Christmas is just around the corner and, when it comes to Italy, food is surely one of the main protagonists of the festivities! Among the many traditional products served during the holiday season, panettone and pandoro are two staples in every Italian household.
As we have already talked about the history of the Milanese Christmas cake, today we’ll be discovering more about its Veronese cousin, probably less known abroad but just as popular in Italy.
Pandoro is a sweet bread traditionally shaped like a truncated pyramid with an eight-pointed star base. True to its name, pan d’oro means golden bread, it has a bright yellow golden yellow colour, due to the high amount of egg yolks used. Light and soft, it has a mild flavour, scented with vanilla.
The main ingredients used to prepare it are flour, sugar, eggs, butter and yeast. Its recipe may look simple, but its preparation is in fact quite demanding and time-consuming, requiring a leavening of over 10 hours and 6-7 cycles of mixing the dough adding the ingredients one at a time, for a total of 36 hours to produce the perfect pandoro. This is the main reason why most Italians prefer to buy commercially produced pandoro from their local baker or supermarket.
Unlike the panettone, the traditional pandoro is not garnished with candied fruit, raisins or cream. However, in the last years, confectioners have come up with different variations of the classic recipe, proposing versions enriched with custard, lemon and chocolate cream or studded with chocolate chips. Some families even like to prepare their own home-made variations starting from a commercial pandoro, which is then sliced horizontally and filled with mascarpone, Nutella, cream or liquor and often decorated with candied fruit, enhancing its similarity to a Christmas tree.
However, what can never miss is a sprinkling of vanilla-scented icing sugar, to be added just before serving.
The origins of this Christmas dessert
There is much debate about the real origins of pandoro. Some historians believe its earliest ancestor dates back to ancient Roman times, more precisely to the first century AD. In one of hisminor writings Pliny the Elder mentions in fact a baker named Vergilius Stefanus Senex, who prepared a special bread using flour, butter and oil. Others maintain it actually derives from the pan de oro, meaning golden bread, a cone-shaped cake, generally embellished with pure gold leaves, particularly appreciated by wealthy Venetian families during the Renaissance. Another theory suggests it may have been introduced from Austria, where the Vienna bread, also particularly rich in butter, was produced, perhaps derived in its turn from the French brioche. Pandoro as we know it today was also most certainly inspired by a star-shaped cake known as nadalin, born in Verona in the thirteenth century and designed to celebrate the city’s first Christmas under the rule of the Dalla Scala Family.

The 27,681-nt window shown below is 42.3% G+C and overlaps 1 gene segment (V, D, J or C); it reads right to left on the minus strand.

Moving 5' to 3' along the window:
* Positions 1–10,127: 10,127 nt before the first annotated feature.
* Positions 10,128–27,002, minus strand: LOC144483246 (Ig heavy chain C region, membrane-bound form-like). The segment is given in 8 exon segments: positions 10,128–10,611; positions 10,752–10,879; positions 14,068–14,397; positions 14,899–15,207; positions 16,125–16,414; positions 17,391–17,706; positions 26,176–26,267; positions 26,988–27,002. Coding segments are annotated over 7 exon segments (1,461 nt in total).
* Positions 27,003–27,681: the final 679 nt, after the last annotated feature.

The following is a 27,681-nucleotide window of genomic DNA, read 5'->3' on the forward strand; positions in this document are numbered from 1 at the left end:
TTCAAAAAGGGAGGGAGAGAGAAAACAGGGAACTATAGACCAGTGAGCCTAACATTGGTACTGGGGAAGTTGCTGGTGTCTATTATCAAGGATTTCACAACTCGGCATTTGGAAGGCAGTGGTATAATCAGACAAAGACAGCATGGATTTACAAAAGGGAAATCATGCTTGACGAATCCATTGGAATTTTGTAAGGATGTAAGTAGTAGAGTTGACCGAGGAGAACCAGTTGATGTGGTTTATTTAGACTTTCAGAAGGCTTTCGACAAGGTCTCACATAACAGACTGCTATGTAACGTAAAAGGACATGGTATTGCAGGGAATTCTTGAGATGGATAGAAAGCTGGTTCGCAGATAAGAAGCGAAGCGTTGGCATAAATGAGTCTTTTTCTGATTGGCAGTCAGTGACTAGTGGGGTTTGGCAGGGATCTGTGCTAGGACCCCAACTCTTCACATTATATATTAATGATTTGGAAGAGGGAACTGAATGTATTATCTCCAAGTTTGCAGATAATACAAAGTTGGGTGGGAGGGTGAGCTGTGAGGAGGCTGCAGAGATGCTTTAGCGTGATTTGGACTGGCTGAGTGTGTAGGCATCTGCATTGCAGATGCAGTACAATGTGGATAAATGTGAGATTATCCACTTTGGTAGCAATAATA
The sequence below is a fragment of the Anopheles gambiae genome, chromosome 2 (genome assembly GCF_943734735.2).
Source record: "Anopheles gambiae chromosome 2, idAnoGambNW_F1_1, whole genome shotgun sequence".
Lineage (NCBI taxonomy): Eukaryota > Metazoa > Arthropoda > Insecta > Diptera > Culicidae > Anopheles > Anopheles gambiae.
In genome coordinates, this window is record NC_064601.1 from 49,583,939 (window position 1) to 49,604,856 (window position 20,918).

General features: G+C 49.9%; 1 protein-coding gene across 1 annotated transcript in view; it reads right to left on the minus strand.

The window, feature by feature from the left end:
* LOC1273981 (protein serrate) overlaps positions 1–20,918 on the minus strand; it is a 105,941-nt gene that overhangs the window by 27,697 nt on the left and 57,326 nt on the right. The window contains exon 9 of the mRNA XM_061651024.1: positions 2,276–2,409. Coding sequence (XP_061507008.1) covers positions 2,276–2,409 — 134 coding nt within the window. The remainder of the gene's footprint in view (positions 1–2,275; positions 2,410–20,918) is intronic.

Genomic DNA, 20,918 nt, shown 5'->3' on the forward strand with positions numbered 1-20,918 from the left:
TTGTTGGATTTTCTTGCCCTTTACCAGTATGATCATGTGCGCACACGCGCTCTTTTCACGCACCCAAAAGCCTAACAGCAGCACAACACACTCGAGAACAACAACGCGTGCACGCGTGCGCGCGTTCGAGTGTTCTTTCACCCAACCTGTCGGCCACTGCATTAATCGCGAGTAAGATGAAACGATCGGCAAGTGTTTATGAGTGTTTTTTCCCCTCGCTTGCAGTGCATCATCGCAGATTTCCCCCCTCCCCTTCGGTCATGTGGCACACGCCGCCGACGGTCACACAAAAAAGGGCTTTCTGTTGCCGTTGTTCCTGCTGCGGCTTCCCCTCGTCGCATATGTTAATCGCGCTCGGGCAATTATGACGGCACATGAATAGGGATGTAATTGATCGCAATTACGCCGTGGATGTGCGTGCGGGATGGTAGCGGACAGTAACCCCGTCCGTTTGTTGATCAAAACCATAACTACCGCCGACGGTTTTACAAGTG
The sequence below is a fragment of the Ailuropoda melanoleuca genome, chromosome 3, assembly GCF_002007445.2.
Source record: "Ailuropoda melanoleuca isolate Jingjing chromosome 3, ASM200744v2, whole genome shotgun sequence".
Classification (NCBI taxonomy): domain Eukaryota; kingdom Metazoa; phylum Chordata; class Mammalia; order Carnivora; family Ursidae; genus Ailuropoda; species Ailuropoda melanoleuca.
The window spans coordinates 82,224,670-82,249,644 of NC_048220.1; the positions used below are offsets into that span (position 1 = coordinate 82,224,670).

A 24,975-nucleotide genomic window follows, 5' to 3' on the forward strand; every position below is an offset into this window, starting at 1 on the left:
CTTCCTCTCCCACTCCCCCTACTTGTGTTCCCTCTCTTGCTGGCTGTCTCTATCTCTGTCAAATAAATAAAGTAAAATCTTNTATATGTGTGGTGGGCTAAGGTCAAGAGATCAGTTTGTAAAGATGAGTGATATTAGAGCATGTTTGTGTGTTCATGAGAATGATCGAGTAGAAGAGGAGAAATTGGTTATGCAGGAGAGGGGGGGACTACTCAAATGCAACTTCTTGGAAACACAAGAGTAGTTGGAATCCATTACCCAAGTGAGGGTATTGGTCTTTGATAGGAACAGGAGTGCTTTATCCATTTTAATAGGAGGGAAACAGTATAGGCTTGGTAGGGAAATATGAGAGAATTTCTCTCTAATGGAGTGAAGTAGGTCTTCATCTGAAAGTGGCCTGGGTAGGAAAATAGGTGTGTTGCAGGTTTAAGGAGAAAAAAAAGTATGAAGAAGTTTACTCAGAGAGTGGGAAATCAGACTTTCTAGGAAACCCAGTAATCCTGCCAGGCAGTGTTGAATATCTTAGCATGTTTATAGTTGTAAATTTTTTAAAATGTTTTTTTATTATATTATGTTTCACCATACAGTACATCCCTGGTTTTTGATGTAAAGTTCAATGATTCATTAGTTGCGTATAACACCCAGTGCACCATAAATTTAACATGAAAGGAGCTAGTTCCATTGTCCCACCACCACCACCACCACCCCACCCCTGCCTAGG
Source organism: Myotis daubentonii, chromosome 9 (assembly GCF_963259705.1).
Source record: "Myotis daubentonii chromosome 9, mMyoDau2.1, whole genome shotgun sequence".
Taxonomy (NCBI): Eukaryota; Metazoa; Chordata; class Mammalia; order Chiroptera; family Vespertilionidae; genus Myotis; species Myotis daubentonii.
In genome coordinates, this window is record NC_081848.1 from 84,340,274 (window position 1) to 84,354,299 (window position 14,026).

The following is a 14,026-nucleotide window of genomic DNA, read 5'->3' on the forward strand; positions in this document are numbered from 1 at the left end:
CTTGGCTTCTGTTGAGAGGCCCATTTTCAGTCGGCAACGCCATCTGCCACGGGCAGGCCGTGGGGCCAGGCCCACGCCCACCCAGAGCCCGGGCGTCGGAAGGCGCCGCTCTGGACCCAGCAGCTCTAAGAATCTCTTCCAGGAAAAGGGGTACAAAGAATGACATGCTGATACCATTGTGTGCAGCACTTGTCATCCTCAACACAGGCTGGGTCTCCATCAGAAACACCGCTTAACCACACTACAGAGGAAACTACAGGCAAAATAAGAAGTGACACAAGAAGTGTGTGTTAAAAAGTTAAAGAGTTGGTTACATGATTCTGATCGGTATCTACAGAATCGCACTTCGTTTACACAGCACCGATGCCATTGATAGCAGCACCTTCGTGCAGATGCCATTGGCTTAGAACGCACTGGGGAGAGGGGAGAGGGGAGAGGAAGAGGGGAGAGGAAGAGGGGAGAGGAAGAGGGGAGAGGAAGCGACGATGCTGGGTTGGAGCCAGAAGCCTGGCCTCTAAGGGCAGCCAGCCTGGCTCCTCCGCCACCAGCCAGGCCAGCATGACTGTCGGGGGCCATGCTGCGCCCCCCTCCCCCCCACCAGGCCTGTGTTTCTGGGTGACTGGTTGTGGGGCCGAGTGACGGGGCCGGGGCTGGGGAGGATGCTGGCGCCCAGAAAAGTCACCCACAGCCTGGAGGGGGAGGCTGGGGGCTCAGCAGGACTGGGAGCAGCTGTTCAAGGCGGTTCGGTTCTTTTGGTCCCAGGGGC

What we know for sure is that on the 14th of October 1894, Domenico Melegatti, a Veronese pastry chef and founder of the eponymous confectionery industry, filed a patent for a soft cake in the shape of an eight-pointed star, baked in a mould especially designed by impressionist painter Angelo Dall’Oca Bianca. In conceiving his recipe, Melegatti drew inspiration from another preparation, the Levà. According to the tradition, women in the Veneto region used to bake this leavened cake containing raisins and pine nuts and coated with sugar and almonds on Christmas Eve. To make his pandoro even softer its inventor decided to add eggs, sugar and butter to the recipe and to get rid of any ingredient that could compromise its leavening.
From that year, pandoro begun to be produced on an industrial scale and gained immense popularity, becoming a symbol of the Christmas season.
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La cucina italiana. 2015. Il classico dei classici: panettone contro pandoro [ONLINE]. Available at: https://www.lacucinaitaliana.it/news/in-primo-piano/panettone-e-pandoro-origini/?refresh_ce= [Accessed 09/12/2020]
Red. Il “pane de oro”: curiosità sulle origini del pandoro [ONLINE]. Available at: https://redacademy.it/pandoro/ [Accessed 09/12/2020]
Life in Italy. 2019. Christmas’ Italian Food: Panettone Or Pandoro? [ONLINE]. Available at: https://www.lifeinitaly.com/lifestyle/holidays/christmas/panettone-pandoro/ [Accessed 09/12/2020]
Honest Cooking. Panettone and Pandoro: Iconic Sweets of the Italian Christmas [ONLINE]. Available at: https://honestcooking.com/panettone-pandoro-iconic-sweets-italian-christmas/ [Accessed 09/12/2020]
All about Italy. 2018. Melegatti: the origins of Pandoro. [ONLINE]. Available at: https://www.allaboutitaly.net/melegatti-the-origins-of-pandoro/ [Accessed 09/12/2020]
Written by Irene Zanardi, Schuman Trainee at the Euramis Pre-Translation Unit. She holds a Bachelor’s in Intercultural Linguistic Mediation and a Master’s in Specialised Translation and Terminology.